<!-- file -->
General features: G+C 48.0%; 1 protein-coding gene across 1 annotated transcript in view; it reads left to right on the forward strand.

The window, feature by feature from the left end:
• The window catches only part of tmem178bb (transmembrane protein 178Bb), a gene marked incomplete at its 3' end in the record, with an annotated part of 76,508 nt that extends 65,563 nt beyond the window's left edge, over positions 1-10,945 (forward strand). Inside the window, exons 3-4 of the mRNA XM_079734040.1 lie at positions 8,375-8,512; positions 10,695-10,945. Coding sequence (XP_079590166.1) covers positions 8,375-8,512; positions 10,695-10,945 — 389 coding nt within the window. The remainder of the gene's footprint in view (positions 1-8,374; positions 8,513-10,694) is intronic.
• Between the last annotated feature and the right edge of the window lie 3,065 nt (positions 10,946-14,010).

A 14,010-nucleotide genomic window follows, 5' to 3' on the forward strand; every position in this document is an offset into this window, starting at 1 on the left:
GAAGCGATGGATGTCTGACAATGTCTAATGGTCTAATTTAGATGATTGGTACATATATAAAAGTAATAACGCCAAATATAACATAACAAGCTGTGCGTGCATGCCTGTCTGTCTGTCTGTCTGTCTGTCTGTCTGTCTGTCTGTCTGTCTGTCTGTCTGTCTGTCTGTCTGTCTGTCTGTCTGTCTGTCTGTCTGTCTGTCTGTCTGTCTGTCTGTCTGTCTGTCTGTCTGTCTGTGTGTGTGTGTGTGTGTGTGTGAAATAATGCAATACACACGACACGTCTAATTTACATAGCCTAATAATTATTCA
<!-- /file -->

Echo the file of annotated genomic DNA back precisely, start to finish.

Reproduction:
General features: G+C 48.0%; 1 protein-coding gene across 1 annotated transcript in view; it reads left to right on the forward strand.

The window, feature by feature from the left end:
• The window catches only part of tmem178bb (transmembrane protein 178Bb), a gene marked incomplete at its 3' end in the record, with an annotated part of 76,508 nt that extends 65,563 nt beyond the window's left edge, over positions 1-10,945 (forward strand). Inside the window, exons 3-4 of the mRNA XM_079734040.1 lie at positions 8,375-8,512; positions 10,695-10,945. Coding sequence (XP_079590166.1) covers positions 8,375-8,512; positions 10,695-10,945 — 389 coding nt within the window. The remainder of the gene's footprint in view (positions 1-8,374; positions 8,513-10,694) is intronic.
• Between the last annotated feature and the right edge of the window lie 3,065 nt (positions 10,946-14,010).

A 14,010-nucleotide genomic window follows, 5' to 3' on the forward strand; every position in this document is an offset into this window, starting at 1 on the left:
GAAGCGATGGATGTCTGACAATGTCTAATGGTCTAATTTAGATGATTGGTACATATATAAAAGTAATAACGCCAAATATAACATAACAAGCTGTGCGTGCATGCCTGTCTGTCTGTCTGTCTGTCTGTCTGTCTGTCTGTCTGTCTGTCTGTCTGTCTGTCTGTCTGTCTGTCTGTCTGTCTGTCTGTCTGTCTGTCTGTCTGTCTGTCTGTCTGTCTGTCTGTCTGTCTGTCTGTGTGTGTGTGTGTGTGTGTGTGAAATAATGCAATACACACGACACGTCTAATTTACATAGCCTAATAATTATTCA